Placental Pathology

About the Program

"Maternal-fetal medicine is the only specialty in medicine in which there are two hosts. Generally, they should have the same interests, but with the introduction of insults, the interests are often divergent."
Dr. Roberto Romero

The placenta is considered to be the largest human biopsy, and some have proposed that it is a “diary” of intrauterine life. Placental dysfunction, often referred to as placental insufficiency, has been implicated as a major cause of the “Great Obstetrical Syndromes” (including preeclampsia, fetal growth restriction, fetal death, preterm labor, macrosomnia, preterm PROM, among others) and disorders such as placenta accreta spectrum. We study the human placenta to understand the pathologic basis of complications of pregnancy.

The Placental Pathology Unit of the PRB aims to characterize the prevalence, distribution patterns, and clinical significance of histopathologic lesions of the placenta. This Unit was created to investigate a major gap of knowledge; the significance of lesions identified during surgical pathologic examination of the human placenta.

We have studied the occurrence of placental pathology lesions in normal and complicated pregnancy and have used conventional histologic techniques, as well as the tools of molecular pathology. Examples include laser microdissection microscopy, electron microscopy, and single-cell spatial transcriptomics.

Objectives

  • To determine the frequency, distribution patterns, and biological significance of histopathologic lesions of the placenta
  • To understand placental development and placental lesions by using the techniques of molecular pathology

Research Highlights

  • Determine the frequency of placental lesions in patients with normal pregnancy outcomes.
  • Studied the frequency, severity, clinical relevance, microbiology, and inflammatory responses as well as the neonatal and long-term outcomes in patients with acute histologic chorioamnionitis and funisitis
  • Elucidation of the pathway of ascending infection by demonstrating that microbial invasion of the amniotic cavity is initiated by a discrete, localized bacterial invasion of the chorioamniotic membranes, a process followed by intra-amniotic proliferation that extends to the chorioamniotic membranes
  • Description, prevalence, and clinical significance of funisitis, a hallmark of the fetal inflammatory response syndrome
  • The first description of fetal congenital dermatitis as a possible component of the fetal inflammatory response syndrome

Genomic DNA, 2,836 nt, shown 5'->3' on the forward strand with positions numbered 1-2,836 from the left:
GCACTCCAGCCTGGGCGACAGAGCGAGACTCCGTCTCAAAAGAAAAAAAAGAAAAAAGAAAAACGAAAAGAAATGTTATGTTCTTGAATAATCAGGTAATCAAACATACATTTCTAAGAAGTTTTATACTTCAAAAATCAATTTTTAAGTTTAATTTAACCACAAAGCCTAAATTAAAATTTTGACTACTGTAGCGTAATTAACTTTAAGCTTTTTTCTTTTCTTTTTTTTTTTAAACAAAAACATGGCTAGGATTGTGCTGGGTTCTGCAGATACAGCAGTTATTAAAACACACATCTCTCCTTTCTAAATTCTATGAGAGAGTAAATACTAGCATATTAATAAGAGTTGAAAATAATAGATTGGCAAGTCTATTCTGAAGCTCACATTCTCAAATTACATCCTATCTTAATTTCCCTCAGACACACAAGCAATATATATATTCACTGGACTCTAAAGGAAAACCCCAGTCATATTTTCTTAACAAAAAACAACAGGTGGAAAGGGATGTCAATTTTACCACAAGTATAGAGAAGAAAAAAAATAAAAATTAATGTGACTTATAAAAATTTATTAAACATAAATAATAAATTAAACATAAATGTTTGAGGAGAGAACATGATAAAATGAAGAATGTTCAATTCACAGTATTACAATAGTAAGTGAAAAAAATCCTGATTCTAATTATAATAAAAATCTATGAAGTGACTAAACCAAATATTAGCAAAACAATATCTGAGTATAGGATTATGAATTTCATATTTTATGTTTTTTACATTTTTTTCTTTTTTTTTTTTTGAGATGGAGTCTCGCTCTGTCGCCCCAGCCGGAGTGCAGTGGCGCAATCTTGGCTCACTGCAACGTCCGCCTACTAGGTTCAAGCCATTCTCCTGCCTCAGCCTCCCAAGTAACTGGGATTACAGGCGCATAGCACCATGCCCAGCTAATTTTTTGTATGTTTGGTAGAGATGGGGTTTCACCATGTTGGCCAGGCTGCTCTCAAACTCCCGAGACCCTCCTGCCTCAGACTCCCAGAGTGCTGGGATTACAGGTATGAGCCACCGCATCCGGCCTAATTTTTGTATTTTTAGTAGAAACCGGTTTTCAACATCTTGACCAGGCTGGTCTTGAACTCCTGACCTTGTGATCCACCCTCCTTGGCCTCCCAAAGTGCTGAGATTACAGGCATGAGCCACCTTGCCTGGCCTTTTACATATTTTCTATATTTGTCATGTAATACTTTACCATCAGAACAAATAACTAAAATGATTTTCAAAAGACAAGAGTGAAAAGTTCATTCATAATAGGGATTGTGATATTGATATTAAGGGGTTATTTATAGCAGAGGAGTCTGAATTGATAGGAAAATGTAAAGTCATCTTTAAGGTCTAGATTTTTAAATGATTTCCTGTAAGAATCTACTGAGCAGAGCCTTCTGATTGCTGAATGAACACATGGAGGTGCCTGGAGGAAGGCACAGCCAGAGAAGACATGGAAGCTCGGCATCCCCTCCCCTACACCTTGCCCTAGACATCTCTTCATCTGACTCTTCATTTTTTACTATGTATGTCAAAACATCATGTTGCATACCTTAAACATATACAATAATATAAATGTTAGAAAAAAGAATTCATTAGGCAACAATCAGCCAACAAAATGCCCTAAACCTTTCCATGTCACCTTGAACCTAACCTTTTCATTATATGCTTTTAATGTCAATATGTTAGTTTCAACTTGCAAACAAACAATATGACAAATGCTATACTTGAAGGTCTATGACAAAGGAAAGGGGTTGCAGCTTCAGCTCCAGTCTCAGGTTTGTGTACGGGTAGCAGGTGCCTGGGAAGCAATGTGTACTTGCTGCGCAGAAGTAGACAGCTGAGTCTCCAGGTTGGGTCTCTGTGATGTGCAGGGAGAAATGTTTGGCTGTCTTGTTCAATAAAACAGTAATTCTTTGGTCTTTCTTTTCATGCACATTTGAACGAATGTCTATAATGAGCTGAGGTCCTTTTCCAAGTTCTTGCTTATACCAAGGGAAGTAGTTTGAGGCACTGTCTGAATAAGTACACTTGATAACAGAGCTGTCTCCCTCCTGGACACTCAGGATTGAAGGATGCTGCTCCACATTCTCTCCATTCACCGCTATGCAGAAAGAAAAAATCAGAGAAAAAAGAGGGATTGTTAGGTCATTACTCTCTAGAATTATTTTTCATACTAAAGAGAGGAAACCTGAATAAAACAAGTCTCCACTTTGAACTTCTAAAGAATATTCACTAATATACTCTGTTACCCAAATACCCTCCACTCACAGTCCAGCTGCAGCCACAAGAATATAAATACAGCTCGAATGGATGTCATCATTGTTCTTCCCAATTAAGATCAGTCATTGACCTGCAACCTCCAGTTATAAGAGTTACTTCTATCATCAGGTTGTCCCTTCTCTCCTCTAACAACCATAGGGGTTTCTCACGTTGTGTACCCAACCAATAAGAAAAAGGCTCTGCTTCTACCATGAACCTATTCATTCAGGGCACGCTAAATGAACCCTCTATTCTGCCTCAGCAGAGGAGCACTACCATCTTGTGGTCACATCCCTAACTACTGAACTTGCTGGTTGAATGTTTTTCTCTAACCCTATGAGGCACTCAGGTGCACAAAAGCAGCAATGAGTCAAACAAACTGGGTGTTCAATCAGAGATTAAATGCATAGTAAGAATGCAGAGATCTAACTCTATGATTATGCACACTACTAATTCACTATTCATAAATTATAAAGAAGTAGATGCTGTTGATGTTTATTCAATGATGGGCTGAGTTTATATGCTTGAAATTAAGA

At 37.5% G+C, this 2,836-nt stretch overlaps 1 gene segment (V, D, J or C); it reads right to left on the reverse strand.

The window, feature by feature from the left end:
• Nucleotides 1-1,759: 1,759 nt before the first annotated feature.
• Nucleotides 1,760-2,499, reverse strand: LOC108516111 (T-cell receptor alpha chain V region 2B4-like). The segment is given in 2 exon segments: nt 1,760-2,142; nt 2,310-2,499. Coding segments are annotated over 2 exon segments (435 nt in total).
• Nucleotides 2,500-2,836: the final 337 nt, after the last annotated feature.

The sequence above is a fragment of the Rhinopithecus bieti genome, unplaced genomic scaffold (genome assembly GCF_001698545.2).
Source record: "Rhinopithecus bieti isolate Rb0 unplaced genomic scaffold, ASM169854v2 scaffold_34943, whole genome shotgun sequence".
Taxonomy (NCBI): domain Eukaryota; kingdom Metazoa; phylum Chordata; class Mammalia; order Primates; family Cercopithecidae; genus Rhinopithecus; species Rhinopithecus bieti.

• Description, prevalence, and clinical significance of chronic inflammatory lesions of the placenta
  • Evidence supporting that acute chorioamnionitis and chronic chorioamnionitis represent different pathological subsets of the preterm parturition syndrome: acute chorioamnionitis is associated with microbial-associated intra-amniotic inflammation, also known as sterile intra-amniotic inflammation, and chronic chorioamnionitis is associated with maternal anti-fetal rejection
  • Demonstration of villitis of unknown etiology as a unique condition that presents the combined features of maternal anti-fetal rejection and graft-versus-host disease
  • Determination of the association between the failure of physiological transformation of the spiral arteries and a subset of spontaneous preterm labor and birth
  • Demonstration of functional compartmentalization of the human placental amnion and reflected amnion
  • Description of the role of microRNAs in human parturition and pregnancy disorders
  • Characterization of the transcriptome of the chorioamniotic membranes in term parturition
  • Description of placental histological lesions as well as cytokine and chemokine profiles in the maternal and fetal plasma of women with clinical chorioamnionitis at term
  • Studies of disorders of villous maturation and their association with chronic fetal hypoxia and fetal death as well as with preterm labor

Select Publications

Faculty

DIRECTOR Roberto Romero, M.D., D.Med.Sci.

Chief, Perinatology Research Branch, Deputy Clinical Director for Obstetrics and Maternal-Fetal Medicine Division of Intramural Research... [MORE]

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